Seven young aristocrats—two of them famous athletes, and another two, military officers—forsaking the comforts of England to work with a relatively unknown missionary society in the back country of China—this was a story the press could not pass up, and these young men immediately became religious celebrities.

Known as the Cambridge Seven, they were one of the grand gestures of nineteenth-century missions. Their story, published as The Evangelization of the World, was distributed free to every YMCA and YWCA throughout the British Empire and United States.

Though their time together was brief, they helped catapult the CIM from obscurity to "almost embarrassing prominence," and inspired hundreds of recruits for the CIM and other mission societies. In 1885, when the Seven arrived in China, the CIM had 163 missionaries; they doubled by 1890 and reached 800 by 1900, one-third of the entire Protestant missionary force.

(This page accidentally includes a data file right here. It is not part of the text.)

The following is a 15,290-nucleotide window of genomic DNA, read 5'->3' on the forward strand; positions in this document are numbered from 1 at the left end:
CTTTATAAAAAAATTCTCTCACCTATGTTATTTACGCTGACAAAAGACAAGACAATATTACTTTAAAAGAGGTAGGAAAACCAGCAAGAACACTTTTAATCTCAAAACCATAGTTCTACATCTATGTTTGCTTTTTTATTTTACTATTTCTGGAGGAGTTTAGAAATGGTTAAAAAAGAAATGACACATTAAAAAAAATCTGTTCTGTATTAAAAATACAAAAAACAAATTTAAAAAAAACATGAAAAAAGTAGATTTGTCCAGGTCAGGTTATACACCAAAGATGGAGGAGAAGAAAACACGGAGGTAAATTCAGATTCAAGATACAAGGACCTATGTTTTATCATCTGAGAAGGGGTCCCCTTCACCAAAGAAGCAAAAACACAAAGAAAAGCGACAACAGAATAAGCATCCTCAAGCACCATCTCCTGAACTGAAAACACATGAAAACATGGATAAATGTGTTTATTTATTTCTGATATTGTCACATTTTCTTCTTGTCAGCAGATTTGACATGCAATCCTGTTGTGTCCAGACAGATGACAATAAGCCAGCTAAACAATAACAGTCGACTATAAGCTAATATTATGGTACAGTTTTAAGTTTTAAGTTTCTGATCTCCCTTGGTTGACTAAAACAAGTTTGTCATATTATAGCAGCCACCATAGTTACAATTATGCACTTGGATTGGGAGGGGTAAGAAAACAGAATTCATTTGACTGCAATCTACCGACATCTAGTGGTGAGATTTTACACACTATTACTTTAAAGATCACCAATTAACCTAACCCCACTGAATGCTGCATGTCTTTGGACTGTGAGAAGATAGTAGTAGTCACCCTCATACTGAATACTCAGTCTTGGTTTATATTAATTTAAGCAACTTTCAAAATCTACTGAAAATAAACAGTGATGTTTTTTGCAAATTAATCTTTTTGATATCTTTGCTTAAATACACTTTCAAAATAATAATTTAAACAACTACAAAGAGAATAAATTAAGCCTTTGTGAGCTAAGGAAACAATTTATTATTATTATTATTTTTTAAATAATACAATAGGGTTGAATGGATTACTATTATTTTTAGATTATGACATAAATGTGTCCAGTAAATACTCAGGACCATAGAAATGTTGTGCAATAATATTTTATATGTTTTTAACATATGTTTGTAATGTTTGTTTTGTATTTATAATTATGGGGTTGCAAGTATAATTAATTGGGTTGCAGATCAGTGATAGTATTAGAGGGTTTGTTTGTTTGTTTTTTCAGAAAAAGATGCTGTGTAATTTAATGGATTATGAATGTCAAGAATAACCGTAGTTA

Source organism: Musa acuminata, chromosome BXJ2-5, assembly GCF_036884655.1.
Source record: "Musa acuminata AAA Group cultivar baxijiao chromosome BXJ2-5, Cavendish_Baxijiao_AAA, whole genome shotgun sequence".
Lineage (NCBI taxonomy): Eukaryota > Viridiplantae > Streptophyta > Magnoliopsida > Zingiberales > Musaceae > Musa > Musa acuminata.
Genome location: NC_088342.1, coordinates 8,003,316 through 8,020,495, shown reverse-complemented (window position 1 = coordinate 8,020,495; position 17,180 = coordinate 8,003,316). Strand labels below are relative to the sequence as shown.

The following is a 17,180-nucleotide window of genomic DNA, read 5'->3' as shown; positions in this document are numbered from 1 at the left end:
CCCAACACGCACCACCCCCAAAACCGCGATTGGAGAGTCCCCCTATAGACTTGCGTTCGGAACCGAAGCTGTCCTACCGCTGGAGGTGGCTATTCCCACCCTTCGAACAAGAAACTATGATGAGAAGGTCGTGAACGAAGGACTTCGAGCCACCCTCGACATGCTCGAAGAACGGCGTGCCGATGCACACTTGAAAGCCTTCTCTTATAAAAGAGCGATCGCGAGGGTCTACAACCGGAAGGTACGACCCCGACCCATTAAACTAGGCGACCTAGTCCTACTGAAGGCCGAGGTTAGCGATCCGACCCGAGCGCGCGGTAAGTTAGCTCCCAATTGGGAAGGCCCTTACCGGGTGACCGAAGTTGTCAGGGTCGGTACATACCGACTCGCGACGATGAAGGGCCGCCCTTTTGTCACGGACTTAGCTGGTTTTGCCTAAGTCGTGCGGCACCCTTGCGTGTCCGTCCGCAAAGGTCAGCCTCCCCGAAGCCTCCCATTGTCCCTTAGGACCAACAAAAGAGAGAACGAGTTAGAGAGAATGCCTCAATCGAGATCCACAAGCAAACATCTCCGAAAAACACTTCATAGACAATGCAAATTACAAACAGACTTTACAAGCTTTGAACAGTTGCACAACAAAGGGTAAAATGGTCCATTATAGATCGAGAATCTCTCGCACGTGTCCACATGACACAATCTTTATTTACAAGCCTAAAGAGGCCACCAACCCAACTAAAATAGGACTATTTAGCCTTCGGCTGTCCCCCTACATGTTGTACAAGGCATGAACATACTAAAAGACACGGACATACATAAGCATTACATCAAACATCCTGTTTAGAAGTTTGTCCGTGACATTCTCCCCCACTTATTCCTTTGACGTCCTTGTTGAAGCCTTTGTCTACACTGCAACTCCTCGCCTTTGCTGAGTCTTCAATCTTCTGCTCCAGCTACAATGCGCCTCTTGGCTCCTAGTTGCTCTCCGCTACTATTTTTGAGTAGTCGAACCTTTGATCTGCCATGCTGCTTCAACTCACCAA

Their story—especially their brief encounter with the infamous Pastor Hsi of Shansi (Shanxi)—has another dimension: it gives a glimpse into the unbounded enthusiasm of early Protestant missions and late-1800s Chinese Christianity.

The Seven

Though they are remembered together, each of the Seven made commitments of faith and to the CIM separately, and each had unique ministries in China.

Stanley Peregrine Smith was the orator, scintillating, introspective, bookish, a real "percussion cap!" (as D. E. Hoste called him, for "the gun was already loaded" and Smith was the charge that set off the explosion). Son of a London surgeon, he was captain of the Cambridge rowing team and thus one of the most famous men in England. He was born again in one of D. L. Moody's revivals and helped found the Cambridge Christian Union, forerunner ...

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